The 2023 general elections are in full swing as political parties have concluded their respective primaries and selected their flag bearers. The standard bearers of these parties wasted no time in unveiling their plans and, above all, the country’s economic agenda. It is important to state that the oil and gas sector is the most profitable sector in Nigeria.
Over the years, the sector has been Nigeria’s mainstay in terms of exports and the main source of income. According to the National Bureau of Statistics (NBS), Nigeria exported goods worth 7.1 trillion naira in the first quarter of 2022, crude oil exports were 5.62 trillion naira representing 79.16% of total exports. The oil and gas sector is crucial to the success of the next Nigerian president and this article seeks to explore what the next president must do to ensure the sustainability and efficiency of the sector.
The Nigeria National Petroleum Corporation (NNPC) was founded in 1977 and it is a state-owned company owned by the Federal Government of Nigeria, it is the company through which the government controls and participates in petroleum activities such as exploration , production, refining, among others in the country. It is a member of the Organization of the Petroleum Exporting Countries (OPEC). Over the years, the company has been mired in a series of crises and problems.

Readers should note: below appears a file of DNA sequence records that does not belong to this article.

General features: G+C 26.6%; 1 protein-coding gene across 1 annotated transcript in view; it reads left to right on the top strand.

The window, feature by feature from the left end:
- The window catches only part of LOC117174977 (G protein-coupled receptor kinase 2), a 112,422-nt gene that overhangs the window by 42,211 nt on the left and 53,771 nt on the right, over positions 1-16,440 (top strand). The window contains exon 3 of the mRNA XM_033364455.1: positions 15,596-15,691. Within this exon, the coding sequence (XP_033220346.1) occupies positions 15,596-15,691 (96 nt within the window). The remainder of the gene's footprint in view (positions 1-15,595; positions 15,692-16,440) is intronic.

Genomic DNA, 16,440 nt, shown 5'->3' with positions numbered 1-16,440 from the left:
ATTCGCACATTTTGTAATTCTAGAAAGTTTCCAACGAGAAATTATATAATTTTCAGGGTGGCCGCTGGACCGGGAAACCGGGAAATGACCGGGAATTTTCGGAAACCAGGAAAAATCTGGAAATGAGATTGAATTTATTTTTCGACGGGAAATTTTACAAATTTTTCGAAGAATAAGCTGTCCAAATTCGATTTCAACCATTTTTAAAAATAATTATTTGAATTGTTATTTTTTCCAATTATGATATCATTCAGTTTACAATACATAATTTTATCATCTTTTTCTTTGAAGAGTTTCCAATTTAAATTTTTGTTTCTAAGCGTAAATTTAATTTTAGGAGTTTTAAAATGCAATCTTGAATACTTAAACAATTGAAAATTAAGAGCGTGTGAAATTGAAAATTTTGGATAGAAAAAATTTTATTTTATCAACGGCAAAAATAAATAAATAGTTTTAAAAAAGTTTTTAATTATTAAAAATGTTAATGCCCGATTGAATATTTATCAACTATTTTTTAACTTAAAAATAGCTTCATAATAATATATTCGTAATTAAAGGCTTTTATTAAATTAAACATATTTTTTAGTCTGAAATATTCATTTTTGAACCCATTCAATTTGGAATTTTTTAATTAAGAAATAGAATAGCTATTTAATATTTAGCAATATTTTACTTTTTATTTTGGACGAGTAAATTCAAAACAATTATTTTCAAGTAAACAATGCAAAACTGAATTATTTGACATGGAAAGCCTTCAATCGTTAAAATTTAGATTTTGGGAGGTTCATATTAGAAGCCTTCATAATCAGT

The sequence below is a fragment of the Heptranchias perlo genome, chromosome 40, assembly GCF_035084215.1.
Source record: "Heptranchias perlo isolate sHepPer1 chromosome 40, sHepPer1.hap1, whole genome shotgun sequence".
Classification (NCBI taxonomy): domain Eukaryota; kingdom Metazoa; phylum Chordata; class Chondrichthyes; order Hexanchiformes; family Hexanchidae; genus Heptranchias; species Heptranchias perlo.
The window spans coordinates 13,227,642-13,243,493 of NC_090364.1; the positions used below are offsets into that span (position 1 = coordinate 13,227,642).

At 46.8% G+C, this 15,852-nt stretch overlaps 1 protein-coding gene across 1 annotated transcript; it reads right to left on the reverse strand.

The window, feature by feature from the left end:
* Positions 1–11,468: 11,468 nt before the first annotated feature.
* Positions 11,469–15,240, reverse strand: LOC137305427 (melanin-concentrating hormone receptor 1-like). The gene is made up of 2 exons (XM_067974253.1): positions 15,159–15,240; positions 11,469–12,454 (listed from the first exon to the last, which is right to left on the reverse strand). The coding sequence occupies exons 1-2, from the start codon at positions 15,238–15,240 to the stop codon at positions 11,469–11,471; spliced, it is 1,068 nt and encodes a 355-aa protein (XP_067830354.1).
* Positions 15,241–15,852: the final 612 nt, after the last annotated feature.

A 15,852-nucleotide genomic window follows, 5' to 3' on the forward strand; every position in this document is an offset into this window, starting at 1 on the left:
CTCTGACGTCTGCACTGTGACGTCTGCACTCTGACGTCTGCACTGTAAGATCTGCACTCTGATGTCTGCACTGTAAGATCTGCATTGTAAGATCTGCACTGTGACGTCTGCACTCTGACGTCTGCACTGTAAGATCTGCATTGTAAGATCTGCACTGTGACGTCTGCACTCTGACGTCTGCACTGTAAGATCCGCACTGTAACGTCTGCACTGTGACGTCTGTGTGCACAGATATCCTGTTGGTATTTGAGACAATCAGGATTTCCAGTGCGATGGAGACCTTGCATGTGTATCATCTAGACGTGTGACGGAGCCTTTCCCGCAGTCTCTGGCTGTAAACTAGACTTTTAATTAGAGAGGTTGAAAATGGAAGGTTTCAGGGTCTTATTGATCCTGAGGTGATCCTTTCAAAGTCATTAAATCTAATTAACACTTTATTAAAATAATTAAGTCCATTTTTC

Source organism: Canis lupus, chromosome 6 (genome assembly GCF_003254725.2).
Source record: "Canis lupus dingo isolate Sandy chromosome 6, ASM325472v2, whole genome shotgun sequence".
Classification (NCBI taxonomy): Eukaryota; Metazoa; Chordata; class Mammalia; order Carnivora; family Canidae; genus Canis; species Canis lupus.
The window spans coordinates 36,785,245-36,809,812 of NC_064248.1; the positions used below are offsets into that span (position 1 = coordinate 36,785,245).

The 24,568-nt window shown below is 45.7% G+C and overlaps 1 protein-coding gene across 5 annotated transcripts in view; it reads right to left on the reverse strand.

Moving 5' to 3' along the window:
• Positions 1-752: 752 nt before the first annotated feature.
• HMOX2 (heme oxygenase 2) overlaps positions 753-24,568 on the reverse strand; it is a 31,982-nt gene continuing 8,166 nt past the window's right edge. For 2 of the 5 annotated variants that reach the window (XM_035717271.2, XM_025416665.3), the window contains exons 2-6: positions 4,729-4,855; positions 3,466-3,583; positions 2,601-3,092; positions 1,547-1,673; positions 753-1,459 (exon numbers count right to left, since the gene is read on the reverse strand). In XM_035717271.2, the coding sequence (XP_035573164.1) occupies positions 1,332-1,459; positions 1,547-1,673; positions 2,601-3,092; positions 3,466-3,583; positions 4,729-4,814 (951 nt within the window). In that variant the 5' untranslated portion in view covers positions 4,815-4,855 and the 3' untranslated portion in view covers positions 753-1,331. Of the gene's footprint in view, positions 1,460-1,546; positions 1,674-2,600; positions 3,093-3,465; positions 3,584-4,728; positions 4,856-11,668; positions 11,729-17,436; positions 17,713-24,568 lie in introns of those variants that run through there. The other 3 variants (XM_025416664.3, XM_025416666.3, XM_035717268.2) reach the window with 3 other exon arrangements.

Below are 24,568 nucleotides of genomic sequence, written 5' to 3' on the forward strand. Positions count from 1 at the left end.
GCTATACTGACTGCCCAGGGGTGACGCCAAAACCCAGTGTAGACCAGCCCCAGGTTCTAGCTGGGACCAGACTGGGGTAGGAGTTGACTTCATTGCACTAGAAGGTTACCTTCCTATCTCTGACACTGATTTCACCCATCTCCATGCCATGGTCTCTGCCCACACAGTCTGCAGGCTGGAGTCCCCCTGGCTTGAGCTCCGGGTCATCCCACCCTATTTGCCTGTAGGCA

The “shady” nature of the society has raised eyebrows over the years. In 2020, the NNPC released its first audited financial documents, the first in 43 years. Additionally, according to reports, 107 million barrels that were removed for domestic consumption in 2019 could not be accounted for, and gasoline worth $16.8 million that was pumped to deposits from Ibadan and Aba in 2019, was never received by the deposit.
- A detailed and “easy to read” financial audit report should be issued by NNPC every year. The NNPC started this in 2020, however this should be a constant thing by the NNPC and should be available on its websites and other platforms for easy access.
- The next president should hold NNPC, through its CEO, accountable for all NNPC deposits and every liter sent to each depot. This will ensure accurate numbers from the end of the NNPC and the deposit to avoid discrepancies.
- A survey of the society’s books over the past decade. The NNPC has been criticized as a haven for corruption. All corrupt officials should be made to incur the ire of the law.
Implementation of the PIA
The Petroleum Industry Act (PIA) provides a legal, governance, regulatory and fiscal framework for the Nigerian petroleum industry, host community development and related matters. The first executive bill of the PIA dates back to 2008, and it was under the 6th Assembly, under the government of the late Musa Umaru Yar’adua. Over the years, successive governments and national assemblies ignored passage of the bill. On August 16, 2021, President Buhari endorsed the bill passed 48 days earlier by the National Assembly. The passing of the bill has been hailed by experts and Nigerians alike.